Portrayal of History in Film

Discuss historical events and information concerning any culture, time, or location in our world (or even the frontier beyond).

Unread postby Morg » Sat Nov 08, 2003 1:25 pm

As has already been said, 'historical' films usually have elements of fiction added into them to meke them more dramatic and that has always been the way. While it is a slightly different issue, the book Romance of the Three Kingdoms introduced fiction into history to make it more interesting and that was over 600 years ago. If you go back and look at some of the early movies like anything about Colonel Custer, they completely changed what happened to make it patriotic and heroic as Custer's men running away and being killed by Indians with superior weaponry wouldn't have made as good a tale (as Sparkster pointed out). Most movies will not be 100% accurate as they have to entertain.

Blue Moon Samurai wrote:I agree, the directors do bend alittle bit of history in order to entertain the audience, but do you think that there could be a posibility that they may bend history in order to keep things secret? Lets take Black Hawk Down fro example, what that may have heppened in the movie, may not have heppened in reality, there had to be more than that, there had to be more losses, more heroic effects, maybe its just me thinking. :roll:

Yes and no. The 2 Delta Force snipers who repeatedly requested to be put on the ground to defend the downed chopper were incredibly heroic and the account of that scene is far more dramatic and heroic than the film portrayed. However, the movie was fairly accurate although some characters had to be combined as there was no way the movie could follow over 100 people. There were certain events left out but those were left out of the initial reports to spare the feelings of the families of those who died. The Somalian militias were very...barbaric and what they did to those who opposed them was...unpleasant to say the least. If you want to read about what actually happened I suggest picking up the book written by the pilot of the second Black Hawk, I think it is called 'In the Company of Heroes'.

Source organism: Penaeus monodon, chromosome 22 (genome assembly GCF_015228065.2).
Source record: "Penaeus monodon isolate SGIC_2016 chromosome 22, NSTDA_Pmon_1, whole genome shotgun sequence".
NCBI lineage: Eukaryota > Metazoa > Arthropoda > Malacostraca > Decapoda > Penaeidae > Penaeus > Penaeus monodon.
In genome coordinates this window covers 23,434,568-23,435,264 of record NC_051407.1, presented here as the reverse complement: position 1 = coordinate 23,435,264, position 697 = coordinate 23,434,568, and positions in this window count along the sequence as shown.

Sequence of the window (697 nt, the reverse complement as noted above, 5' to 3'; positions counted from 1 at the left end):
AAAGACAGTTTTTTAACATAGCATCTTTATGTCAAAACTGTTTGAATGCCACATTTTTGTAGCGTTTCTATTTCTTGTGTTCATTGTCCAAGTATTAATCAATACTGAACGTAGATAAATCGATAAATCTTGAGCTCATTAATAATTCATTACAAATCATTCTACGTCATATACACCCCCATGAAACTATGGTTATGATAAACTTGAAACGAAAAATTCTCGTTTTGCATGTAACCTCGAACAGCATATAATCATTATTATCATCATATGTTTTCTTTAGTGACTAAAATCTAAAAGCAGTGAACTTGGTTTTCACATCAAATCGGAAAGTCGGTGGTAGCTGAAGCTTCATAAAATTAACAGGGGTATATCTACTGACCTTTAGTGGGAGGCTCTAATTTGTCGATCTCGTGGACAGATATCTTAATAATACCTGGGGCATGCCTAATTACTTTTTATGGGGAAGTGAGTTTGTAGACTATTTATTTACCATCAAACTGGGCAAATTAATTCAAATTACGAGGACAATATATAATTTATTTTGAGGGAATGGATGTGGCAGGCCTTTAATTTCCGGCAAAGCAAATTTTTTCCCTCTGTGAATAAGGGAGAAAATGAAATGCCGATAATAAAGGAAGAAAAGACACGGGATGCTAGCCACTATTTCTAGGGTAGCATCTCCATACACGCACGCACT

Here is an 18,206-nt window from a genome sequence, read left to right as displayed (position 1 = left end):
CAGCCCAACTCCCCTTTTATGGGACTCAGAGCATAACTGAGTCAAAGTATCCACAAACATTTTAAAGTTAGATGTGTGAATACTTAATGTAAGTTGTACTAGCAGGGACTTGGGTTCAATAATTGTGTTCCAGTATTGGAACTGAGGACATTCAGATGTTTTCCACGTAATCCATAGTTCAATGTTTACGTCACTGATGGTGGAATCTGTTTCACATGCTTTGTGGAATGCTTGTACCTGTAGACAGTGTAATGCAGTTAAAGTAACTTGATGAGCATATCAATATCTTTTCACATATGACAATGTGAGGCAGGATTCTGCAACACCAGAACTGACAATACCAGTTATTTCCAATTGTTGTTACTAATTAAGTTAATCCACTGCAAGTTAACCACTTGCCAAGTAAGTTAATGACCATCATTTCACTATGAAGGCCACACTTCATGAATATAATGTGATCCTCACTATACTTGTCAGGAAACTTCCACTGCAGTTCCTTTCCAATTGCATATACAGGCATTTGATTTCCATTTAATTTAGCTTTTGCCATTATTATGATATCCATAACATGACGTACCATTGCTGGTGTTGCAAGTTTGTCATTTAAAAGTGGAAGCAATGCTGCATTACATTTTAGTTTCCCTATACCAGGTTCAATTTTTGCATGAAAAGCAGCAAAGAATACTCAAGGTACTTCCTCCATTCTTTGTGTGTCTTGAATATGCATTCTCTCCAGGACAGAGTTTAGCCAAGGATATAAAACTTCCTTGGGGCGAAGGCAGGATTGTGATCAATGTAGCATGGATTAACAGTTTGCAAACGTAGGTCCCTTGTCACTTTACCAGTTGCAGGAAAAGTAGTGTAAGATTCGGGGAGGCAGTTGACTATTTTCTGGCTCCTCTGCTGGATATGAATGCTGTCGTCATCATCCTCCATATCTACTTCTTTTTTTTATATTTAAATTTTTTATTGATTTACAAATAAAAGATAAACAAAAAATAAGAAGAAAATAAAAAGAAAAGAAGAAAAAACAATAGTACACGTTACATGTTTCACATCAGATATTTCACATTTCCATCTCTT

English_Druid wrote:Saving Private Ryan was probably the first movie to show the horrors of war, that there are no winners, and that there are no goodies or baddies.

In the 80s movies that showed the horrors of war started being made, specifically about Vietnam, like Platoon, Hamburger Hill, Casualties of War, Good Morning Vietnam and Full Metal Jacket. The thing that was unique about Saving Private Ryan was that it was the first film to show the horrors of WW2 as people still thought of it as being a noble and heroic war.
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Re: Eh?

Unread postby Ranbir » Tue Jan 06, 2004 10:20 pm

Seven at One Stroke wrote:Seems to me the guidance post doesn't really conform to the title and the other posts that followed. (maybe History in Films is a better title?)

I have a question. Why exactly would a director/screenwriter, etc., decide to portray certain aspects of history not accurate? Example: Gladiator

A director/screenwriter has a vision, a job, and money to make. If I want to tell a story I want to tell it the way I see it, nor do I want my creativity shackled by something as trivial as historcial accuracies. Shakespeare didn't stick to historical accuracies either. If people want to know about history, they should read a history book. Movies are meant to entertain.


I think Gladiator was a high budget remake of the film "The fall of the Roman Empire" Of course the basic plot is different, but some historical characters are in both. I'm not sure how true the latter film is to true history, but I'll look into it in more detail.
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Unread postby Gaara of the Desert » Sat Jan 31, 2004 12:58 pm

I don't mind history being tweaked etc if they say "based on a true story", not all events will be accurate etc. But when you get characters who saved lives being made out as villains (sp?) and 10 year old girls turning into buxom young women i think there is something seriously wrong.
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Unread postby Ranbir » Sat Jan 31, 2004 1:12 pm

FerraraFunBunny wrote:I don't mind history being tweaked etc if they say "based on a true story", not all events will be accurate etc. But when you get characters who saved lives being made out as villains (sp?) and 10 year old girls turning into buxom young women i think there is something seriously wrong.


Is that regarding any film in particular?
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Unread postby Da_Chicago_Jigalo » Sun Feb 29, 2004 8:19 am

Hmmm...I would have to say that one movie "Russia Land of the Tsars".

That movie was cool.

But if we are talking like real hollywood stuff a good one would be "The Patriot". They had a cool war.
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Re: Eh?

Unread postby Jiang Zhi » Sun Feb 29, 2004 5:57 pm

Hidden Ranbir wrote:
Seven at One Stroke wrote:Seems to me the guidance post doesn't really conform to the title and the other posts that followed. (maybe History in Films is a better title?)